The closest to successfully dramatizing enlightenment happening to a martial artist comes in Akira Kurosawa's first movie, Sanshiro Sugata (1943), called “Judo Story” in American theaters, when a judo student, up to his waist in a pond, achieves satori staring at a single perfect lotus.

One afternoon, after a display of invulnerability performed unarmed and without ever having touched his champion challenger, forty-something Morihei left the humiliated opponent to compose himself while O-Sensei went outside to wash his face at the well and sit alone in the garden. Suddenly…

"I felt that the universe suddenly quaked and that the golden spirit sprang up from the ground, veiled my body and changed it into a golden one. At the same time, my mind and body became light. I was able to understand God, the Creator of the universe. At that moment I was enlightened. The source of Budo (martial arts) is God's love, the spirit of loving protection for all beings. Endless tears of Joy streamed down my cheeks.”

Those tears perhaps also signaled great psychological relief. At one stroke, the must-always-win weight of half a lifetime lifted off the now middle-aged master. No more challenges would be accepted. Personally, for Morihei, his days of competing with father figures were, at last, formally brought to a close. Now he was father.

O-Sensei’s beatific vision revealed martial arts as a work of God, trumping historical claims for the arts’ worth based soley on their antiquity and wisdom. The achievements of the second half of Morihei’s life followed with that apparent simple inevitability which only genius can bring off – his framing of aikido as a way of harmony which paradoxically wins by refusing to compete, the serene wisdom of his best writings and, finally, a vigorous and radiant old age.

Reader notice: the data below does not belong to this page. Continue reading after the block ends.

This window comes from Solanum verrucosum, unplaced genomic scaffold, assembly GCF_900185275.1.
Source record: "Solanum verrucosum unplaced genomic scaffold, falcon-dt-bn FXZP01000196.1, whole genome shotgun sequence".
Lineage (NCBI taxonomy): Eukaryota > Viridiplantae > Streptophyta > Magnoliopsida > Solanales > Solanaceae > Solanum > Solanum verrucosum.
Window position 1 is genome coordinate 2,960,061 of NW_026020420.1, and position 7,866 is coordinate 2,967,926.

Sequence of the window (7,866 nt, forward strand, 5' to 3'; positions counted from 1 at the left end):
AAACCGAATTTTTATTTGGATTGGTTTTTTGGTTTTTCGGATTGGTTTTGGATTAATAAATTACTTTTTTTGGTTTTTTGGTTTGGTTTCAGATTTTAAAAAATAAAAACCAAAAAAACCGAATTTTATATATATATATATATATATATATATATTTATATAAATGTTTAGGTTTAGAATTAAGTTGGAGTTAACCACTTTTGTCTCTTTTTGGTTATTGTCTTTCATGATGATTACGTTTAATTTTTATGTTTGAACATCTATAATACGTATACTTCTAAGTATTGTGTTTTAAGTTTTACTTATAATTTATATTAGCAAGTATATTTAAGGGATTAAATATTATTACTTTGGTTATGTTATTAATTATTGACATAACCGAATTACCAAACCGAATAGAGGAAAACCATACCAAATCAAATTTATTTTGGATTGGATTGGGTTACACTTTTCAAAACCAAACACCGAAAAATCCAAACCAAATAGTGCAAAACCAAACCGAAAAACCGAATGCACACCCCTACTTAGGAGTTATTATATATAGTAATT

So, those well-nigh supernatural warrior priests of Cantonese movies and “sequential art” (comic books) may not be such silly pulp fantasies, after all. Cage fighters probably won’t care, but the implications for the rest of us are staggering. After studying the life of O-Sensei, how can anybody doubt that here and now, even today, there does truly exist a martial arts path to supreme reality?


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About The Author:

Washington, D.C. native Herb Borkland has been called "a martial arts pioneer" because he was an original student at the first taekwondo school in the United States. After taking his degree at The University of Virginia, Herb went on to become a closed-door student of the legendary Robert W. Smith, author of the first English-language book about tai chi. An Inside Kung-Fu Hall of Fame writer, he was the first journalist ever invited to train in SCARS, the Navy SEALs fighting system. Herb scripted "Honor&Glory" for Cynthia Rothrock, featured on HBO, as well as winning the first-place Gold Award at the Houston International Film Festival for his Medal of Honor soldier screenplay "God of War." For three years he hosted the national half-hour Black Belts cable-TV show. Herb and his wife, the Cuban-American painter Elena Maza, live in Columbia, Maryland. He is also a regular columnist for FightingArts.com.